The Women’s Social & Political Union (WSPU), as part of their campaign to pressure the British parliament into extending the vote to women, held a ‘Women’s Parliament’ at Caxton Hall at the beginning of each parliamentary session from 1907, with a subsequent procession to the Houses of Parliament and an attempt (always unsuccessful) to deliver a petition to the prime minister in person.
The WSPU completed plans to march from the Caxton Hall to Parliament on 13 February , the day after the King’s Speech. In the north of England, WSPU organizers sought out women willing to go to prison, and arrangements were made for their brief stay in the homes of London suffragettes. Two days before the demonstration the WSPU held secret meetings at which 200 delegates were divided into fourteen groups, and each group was provided with a leader.
On 13 February the `Women’s Parliament’ met at 3 p.m. Tickets for the Caxton Hall had been sold out well in advance… Amidst great excitement, a resolution condemning the omission of women’s suffrage from the King’s Speech was passed, as was a motion that the resolution be taken to the Prime Minister. Then Mrs Pankhurst’s cry `Rise up, women!’ was answered by shouts of `Now!’ and a procession of about 400 women was formed. Mrs Despard led the marchers out into bright sunshine, and some of them sang, to the tune of `John Brown’:
Rise up, women! for the fight is hard and long;
Rise in thousands, singing loud a battle song.
Right is might, and in its strength we shall be strong,
And the cause goes marching on.
When the first contingents reached the green beside Westminster Abbey, the police announced that the procession could continue no further. The women refused to halt. As they went forward, mounted policemen began to ride through their ranks, in an attempt to break up the march, and constables on foot seized women and shoved them down side streets and alleys. The struggle continued for several hours, as bedraggled women hurled themselves again and again against the police. Fifteen women managed to reach the lobby, where they were promptly arrested.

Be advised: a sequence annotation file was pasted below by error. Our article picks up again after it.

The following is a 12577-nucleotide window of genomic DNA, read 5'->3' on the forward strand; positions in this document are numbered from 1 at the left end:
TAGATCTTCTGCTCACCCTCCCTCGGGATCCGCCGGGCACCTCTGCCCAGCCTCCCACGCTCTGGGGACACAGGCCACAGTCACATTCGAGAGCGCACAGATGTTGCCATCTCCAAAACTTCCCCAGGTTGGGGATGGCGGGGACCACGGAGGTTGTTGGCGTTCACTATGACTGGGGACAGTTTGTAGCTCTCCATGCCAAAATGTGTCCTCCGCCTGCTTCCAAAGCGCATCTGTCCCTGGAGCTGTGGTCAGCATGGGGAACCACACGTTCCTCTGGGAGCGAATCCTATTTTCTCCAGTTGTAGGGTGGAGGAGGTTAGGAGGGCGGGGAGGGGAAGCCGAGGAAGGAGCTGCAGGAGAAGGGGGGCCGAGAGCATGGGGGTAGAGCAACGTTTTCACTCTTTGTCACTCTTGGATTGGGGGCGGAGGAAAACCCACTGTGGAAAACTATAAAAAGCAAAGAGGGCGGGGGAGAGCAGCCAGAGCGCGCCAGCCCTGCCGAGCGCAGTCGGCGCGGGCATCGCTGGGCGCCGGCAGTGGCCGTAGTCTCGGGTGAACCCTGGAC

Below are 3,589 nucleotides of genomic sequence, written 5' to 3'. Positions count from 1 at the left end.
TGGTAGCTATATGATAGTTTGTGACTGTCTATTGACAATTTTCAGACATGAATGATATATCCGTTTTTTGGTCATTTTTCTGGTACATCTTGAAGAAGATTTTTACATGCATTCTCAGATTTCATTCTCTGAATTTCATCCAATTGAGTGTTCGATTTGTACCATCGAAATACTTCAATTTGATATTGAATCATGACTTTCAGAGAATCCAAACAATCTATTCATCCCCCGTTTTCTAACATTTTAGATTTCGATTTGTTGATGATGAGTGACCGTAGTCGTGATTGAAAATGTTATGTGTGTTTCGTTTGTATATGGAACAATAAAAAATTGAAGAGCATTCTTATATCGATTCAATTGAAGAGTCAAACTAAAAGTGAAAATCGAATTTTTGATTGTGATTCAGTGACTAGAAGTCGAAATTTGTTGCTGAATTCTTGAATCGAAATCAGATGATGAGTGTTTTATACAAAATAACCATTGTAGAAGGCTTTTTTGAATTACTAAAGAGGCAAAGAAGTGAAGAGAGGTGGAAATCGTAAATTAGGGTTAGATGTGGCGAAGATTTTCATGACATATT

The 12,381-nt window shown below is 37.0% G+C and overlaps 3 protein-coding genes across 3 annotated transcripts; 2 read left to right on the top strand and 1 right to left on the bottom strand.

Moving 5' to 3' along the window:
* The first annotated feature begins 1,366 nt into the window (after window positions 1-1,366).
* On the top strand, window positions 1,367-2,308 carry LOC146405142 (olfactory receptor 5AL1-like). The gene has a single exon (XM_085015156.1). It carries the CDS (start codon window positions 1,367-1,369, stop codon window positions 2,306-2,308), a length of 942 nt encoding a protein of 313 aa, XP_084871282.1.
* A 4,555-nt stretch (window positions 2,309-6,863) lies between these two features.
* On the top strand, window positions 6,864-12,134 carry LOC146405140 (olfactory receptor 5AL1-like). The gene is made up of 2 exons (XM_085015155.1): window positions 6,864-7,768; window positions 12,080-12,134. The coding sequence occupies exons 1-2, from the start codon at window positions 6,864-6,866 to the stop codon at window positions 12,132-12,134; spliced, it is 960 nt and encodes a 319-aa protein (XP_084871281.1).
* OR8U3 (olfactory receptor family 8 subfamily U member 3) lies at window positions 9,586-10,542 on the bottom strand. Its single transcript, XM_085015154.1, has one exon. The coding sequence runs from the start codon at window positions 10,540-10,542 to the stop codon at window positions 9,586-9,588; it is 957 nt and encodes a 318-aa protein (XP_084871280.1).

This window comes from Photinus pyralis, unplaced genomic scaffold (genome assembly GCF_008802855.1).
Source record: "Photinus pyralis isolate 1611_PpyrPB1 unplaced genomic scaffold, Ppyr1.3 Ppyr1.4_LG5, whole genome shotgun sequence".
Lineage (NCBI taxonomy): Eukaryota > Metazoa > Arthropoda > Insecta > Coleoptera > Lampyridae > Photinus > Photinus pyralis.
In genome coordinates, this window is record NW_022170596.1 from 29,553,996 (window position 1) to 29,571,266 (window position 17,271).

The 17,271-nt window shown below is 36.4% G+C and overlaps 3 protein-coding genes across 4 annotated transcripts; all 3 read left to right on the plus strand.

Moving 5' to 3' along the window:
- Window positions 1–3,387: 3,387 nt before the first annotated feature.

The disturbance lasted for hours; only around 10 p.m. did the melee end. For the first time, arrests had not been confined to a handful of WSPU leaders – fifty-one women had been arrested in addition to Mrs Despard, Sylvia, and Christabel.
Most of the women arrested were given 14-day prison sentences in court the next day.
Caxton Hall’s central role in the militant suffrage movement is now commemorated by a bronzed scroll sculpture that stands nearby in Christchurch Gardens open space.
Check out: A list of those arrested.
(though only 47 are listed there… there seems to be discrepancies in the number nicked).
a site dedicated to Alice Hawkins who was imprisoned for her actions on this day.
An entry in the 2016 London Rebel History Calendar – check it out online